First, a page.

Background/objective: Despite the focus by public health programmes on condoms, chastity, or monogamy, people use a much wider variety of strategies to minimise their personal risk of sexually transmissible disease (STD). The objective of this study was to compile a comprehensive list of personal and societal STD avoidance strategies.
Methods: Data from clinical and research observations, computer searches, and historical texts were pooled.
Results: A variety of behaviours during or after sex, other than condoms, were identified that have been perceived to alter STD risk. STD avoidance strategies were often poorly documented and difficult to disentangle from other drives such as aesthetics, sexual variety, and contraception. They also varied in popularity in time and place. Some examples were douching; systemic and topical prophylactic antimicrobials; non-penetrative sexual practices, post-coital urination; and examining sexual partners' genitalia. Interest in some practices has been recently revived—for example, vaginal microbicides and post-exposure chemoprophylaxis, while others—for example, withdrawal and non-penetrative sexual practices, receive scant attention but may be much more widely used.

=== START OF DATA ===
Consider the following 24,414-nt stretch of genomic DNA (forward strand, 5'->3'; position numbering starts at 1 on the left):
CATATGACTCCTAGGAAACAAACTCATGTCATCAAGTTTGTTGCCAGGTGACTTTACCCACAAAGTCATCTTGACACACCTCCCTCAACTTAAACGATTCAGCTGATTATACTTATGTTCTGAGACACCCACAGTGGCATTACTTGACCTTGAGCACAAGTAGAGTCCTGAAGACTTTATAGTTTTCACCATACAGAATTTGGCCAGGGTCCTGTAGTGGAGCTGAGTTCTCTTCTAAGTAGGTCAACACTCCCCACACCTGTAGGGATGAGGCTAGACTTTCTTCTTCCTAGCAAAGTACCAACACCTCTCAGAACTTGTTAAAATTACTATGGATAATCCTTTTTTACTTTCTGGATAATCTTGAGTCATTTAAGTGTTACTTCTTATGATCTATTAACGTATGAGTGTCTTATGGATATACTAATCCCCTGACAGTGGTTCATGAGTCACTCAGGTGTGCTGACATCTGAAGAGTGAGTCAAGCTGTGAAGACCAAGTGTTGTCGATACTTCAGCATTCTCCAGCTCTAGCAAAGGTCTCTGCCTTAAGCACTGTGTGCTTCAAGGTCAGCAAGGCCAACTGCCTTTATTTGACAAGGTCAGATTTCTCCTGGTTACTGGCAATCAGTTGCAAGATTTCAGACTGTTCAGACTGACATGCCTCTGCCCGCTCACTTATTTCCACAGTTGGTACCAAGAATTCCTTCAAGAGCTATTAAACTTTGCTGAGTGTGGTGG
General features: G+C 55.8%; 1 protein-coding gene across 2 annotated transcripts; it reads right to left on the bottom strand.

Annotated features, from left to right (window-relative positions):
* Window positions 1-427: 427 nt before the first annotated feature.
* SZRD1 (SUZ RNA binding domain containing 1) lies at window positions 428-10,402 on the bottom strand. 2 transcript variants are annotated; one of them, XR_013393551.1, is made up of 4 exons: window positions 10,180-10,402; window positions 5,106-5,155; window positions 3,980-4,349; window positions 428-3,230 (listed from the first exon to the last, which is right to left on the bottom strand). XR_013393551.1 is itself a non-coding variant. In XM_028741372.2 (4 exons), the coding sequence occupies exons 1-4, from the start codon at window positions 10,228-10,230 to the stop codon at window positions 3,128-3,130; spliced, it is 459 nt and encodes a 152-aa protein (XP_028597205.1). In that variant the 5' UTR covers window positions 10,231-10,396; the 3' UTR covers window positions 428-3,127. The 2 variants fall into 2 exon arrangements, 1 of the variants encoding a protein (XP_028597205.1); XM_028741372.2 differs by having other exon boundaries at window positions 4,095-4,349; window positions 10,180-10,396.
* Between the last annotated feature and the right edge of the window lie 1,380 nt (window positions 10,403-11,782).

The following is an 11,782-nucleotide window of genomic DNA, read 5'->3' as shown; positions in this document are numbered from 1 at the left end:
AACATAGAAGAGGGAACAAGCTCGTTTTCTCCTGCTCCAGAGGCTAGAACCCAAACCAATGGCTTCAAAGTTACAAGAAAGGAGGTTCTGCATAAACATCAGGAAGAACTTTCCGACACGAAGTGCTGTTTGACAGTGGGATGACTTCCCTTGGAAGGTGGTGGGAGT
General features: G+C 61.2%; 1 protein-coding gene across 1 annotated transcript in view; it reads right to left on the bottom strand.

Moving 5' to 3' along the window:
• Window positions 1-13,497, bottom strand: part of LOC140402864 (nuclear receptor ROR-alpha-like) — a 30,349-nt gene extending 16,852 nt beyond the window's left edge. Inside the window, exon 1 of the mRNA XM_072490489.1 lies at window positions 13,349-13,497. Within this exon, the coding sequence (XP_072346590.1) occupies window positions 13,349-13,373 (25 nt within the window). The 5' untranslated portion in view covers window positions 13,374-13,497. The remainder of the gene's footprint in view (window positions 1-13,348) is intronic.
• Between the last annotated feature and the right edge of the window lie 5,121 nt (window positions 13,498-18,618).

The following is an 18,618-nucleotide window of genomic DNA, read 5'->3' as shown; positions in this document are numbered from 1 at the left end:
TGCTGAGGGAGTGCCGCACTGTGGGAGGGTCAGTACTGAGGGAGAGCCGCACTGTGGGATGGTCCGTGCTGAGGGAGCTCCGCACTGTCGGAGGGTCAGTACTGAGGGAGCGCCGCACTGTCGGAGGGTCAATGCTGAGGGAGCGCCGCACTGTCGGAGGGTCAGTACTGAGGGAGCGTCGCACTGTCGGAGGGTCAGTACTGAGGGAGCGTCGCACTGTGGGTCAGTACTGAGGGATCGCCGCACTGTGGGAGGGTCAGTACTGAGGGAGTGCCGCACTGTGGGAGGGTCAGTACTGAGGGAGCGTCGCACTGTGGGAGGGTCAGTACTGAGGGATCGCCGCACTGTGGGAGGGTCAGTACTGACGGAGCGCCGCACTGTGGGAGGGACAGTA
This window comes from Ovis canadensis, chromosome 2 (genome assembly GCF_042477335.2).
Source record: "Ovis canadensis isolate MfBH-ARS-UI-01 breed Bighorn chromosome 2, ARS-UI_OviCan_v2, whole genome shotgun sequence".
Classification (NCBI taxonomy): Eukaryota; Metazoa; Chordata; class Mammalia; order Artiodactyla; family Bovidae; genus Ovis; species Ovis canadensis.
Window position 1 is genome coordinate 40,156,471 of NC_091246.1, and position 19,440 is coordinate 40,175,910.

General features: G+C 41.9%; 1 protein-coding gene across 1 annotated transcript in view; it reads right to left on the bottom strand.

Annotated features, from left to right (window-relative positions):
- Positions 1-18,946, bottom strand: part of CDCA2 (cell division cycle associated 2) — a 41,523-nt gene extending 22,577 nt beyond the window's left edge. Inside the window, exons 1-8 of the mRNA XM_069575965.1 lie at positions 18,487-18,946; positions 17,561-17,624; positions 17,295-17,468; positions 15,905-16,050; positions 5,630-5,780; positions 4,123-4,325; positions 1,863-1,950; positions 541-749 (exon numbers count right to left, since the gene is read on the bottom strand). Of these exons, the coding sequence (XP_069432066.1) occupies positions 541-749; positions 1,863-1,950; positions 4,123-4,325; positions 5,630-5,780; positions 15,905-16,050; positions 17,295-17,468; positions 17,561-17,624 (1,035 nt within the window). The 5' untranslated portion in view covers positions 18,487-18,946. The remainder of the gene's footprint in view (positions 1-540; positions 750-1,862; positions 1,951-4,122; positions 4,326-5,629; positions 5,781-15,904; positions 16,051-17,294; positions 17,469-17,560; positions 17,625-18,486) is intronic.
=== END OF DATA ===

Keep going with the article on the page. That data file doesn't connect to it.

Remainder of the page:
Conclusion: The full spectrum of STD avoidance strategies warrants further study because some are ubiquitous across cultures and because they have the potential to complement or undermine safer sex programmes. Because of their greater acceptability, some less efficacious strategies may have greater public health importance than less popular but more efficacious strategies such as condoms.
- sexually transmitted diseases
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